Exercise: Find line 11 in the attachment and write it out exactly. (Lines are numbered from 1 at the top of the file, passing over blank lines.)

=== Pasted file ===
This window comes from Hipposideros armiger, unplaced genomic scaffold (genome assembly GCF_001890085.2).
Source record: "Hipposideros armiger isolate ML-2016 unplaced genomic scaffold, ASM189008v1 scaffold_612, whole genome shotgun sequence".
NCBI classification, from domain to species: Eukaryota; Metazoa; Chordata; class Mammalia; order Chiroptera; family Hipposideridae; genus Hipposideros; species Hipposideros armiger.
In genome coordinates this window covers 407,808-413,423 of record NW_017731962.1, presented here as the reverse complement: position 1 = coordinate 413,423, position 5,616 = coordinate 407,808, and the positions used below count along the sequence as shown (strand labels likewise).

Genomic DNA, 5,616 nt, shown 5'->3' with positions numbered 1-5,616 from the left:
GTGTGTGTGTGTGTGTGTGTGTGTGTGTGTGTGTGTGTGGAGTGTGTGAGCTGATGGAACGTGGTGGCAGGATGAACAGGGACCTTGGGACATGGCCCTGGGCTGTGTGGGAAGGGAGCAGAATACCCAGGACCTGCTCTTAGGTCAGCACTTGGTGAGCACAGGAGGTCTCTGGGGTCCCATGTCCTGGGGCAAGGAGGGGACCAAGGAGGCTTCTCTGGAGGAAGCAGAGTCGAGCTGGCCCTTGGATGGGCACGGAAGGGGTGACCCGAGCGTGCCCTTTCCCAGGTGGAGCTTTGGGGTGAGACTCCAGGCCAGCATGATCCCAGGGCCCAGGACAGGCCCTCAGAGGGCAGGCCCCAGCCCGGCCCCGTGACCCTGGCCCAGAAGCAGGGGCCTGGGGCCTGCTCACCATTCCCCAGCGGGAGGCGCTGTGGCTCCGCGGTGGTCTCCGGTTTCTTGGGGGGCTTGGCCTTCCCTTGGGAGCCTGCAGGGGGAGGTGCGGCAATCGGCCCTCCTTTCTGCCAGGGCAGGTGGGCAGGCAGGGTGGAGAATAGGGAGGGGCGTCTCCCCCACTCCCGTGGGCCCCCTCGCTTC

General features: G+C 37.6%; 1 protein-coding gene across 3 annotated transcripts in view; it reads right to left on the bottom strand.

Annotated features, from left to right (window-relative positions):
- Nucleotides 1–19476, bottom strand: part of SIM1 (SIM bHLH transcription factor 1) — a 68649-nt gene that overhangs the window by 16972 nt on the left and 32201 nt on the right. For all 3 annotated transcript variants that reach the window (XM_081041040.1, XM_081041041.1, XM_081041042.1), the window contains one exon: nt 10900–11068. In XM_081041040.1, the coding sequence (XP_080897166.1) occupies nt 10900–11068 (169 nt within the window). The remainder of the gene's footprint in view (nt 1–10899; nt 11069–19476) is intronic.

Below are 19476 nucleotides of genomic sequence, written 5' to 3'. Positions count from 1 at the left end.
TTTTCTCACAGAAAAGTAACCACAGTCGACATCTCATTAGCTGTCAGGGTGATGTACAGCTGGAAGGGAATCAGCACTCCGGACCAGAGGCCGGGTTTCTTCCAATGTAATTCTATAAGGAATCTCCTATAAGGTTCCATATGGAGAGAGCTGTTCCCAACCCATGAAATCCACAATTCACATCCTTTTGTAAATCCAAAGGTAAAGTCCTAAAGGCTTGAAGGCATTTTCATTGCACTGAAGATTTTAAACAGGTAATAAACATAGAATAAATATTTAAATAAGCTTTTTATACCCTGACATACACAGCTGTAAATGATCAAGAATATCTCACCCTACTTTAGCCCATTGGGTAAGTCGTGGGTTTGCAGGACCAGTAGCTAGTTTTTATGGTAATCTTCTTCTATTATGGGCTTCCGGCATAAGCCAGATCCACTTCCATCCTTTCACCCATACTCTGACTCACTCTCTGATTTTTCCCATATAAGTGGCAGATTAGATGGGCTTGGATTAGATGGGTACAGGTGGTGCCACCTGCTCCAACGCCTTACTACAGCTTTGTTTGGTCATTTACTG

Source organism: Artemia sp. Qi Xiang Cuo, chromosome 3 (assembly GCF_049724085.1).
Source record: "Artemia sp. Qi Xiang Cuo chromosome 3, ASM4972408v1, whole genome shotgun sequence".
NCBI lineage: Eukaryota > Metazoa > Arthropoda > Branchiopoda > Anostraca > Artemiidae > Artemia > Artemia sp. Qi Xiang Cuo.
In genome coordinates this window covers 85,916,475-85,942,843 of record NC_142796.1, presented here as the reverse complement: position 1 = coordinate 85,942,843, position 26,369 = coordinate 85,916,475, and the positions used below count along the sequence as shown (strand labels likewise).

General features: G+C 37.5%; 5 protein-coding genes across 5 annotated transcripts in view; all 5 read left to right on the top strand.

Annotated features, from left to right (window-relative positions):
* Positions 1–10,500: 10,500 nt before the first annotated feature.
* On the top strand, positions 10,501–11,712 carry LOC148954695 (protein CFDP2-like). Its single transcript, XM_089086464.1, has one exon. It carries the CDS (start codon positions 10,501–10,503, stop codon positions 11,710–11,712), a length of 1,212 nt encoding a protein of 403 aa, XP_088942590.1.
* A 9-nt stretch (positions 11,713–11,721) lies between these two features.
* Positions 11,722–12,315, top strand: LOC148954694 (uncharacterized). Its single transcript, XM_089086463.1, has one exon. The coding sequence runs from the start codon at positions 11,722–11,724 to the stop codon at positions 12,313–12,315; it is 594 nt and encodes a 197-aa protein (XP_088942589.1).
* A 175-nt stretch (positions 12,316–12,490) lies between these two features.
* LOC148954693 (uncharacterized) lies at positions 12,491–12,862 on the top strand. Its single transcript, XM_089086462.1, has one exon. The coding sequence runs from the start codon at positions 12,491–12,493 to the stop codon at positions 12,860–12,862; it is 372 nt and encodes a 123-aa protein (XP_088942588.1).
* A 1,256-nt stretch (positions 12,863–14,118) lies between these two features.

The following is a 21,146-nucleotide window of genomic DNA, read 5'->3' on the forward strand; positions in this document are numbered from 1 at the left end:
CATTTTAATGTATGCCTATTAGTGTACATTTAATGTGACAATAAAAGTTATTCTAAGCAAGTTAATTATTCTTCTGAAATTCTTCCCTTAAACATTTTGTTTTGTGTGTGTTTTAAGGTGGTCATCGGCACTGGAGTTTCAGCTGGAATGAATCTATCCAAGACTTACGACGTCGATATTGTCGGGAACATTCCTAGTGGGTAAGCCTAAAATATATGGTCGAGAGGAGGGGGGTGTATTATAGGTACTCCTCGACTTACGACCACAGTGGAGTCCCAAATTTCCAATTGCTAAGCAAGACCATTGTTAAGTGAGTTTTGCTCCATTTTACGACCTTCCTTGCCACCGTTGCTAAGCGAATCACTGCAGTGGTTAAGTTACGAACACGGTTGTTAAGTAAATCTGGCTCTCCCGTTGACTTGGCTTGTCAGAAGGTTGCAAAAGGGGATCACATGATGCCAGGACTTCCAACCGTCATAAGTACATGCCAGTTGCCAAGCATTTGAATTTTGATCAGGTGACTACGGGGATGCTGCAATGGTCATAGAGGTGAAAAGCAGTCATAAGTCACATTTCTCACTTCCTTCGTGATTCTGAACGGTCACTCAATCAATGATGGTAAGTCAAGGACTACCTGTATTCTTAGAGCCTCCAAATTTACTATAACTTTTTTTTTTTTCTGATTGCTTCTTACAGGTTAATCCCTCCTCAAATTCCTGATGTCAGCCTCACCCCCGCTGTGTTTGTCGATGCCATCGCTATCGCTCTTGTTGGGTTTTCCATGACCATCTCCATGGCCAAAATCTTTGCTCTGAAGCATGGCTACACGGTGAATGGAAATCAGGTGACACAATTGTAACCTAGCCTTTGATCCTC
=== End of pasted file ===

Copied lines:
TTTTCTCACAGAAAAGTAACCACAGTCGACATCTCATTAGCTGTCAGGGTGATGTACAGCTGGAAGGGAATCAGCACTCCGGACCAGAGGCCGGGTTTCTTCCAATGTAATTCTATAAGGAATCTCCTATAAGGTTCCATATGGAGAGAGCTGTTCCCAACCCATGAAATCCACAATTCACATCCTTTTGTAAATCCAAAGGTAAAGTCCTAAAGGCTTGAAGGCATTTTCATTGCACTGAAGATTTTAAACAGGTAATAAACATAGAATAAATATTTAAATAAGCTTTTTATACCCTGACATACACAGCTGTAAATGATCAAGAATATCTCACCCTACTTTAGCCCATTGGGTAAGTCGTGGGTTTGCAGGACCAGTAGCTAGTTTTTATGGTAATCTTCTTCTATTATGGGCTTCCGGCATAAGCCAGATCCACTTCCATCCTTTCACCCATACTCTGACTCACTCTCTGATTTTTCCCATATAAGTGGCAGATTAGATGGGCTTGGATTAGATGGGTACAGGTGGTGCCACCTGCTCCAACGCCTTACTACAGCTTTGTTTGGTCATTTACTG